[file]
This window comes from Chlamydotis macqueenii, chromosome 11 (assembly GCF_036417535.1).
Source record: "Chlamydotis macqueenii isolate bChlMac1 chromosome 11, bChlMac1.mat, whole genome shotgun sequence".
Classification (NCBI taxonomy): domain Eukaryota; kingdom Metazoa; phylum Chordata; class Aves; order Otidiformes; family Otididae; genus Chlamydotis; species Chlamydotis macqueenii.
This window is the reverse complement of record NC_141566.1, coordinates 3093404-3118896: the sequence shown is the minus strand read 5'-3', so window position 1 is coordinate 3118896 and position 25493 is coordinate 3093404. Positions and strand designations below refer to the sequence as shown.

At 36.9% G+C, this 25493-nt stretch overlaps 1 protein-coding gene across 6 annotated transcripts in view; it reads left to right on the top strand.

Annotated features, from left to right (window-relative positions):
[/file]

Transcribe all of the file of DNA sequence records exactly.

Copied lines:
This window comes from Chlamydotis macqueenii, chromosome 11 (assembly GCF_036417535.1).
Source record: "Chlamydotis macqueenii isolate bChlMac1 chromosome 11, bChlMac1.mat, whole genome shotgun sequence".
Classification (NCBI taxonomy): domain Eukaryota; kingdom Metazoa; phylum Chordata; class Aves; order Otidiformes; family Otididae; genus Chlamydotis; species Chlamydotis macqueenii.
This window is the reverse complement of record NC_141566.1, coordinates 3093404-3118896: the sequence shown is the minus strand read 5'-3', so window position 1 is coordinate 3118896 and position 25493 is coordinate 3093404. Positions and strand designations below refer to the sequence as shown.

At 36.9% G+C, this 25493-nt stretch overlaps 1 protein-coding gene across 6 annotated transcripts in view; it reads left to right on the top strand.

Annotated features, from left to right (window-relative positions):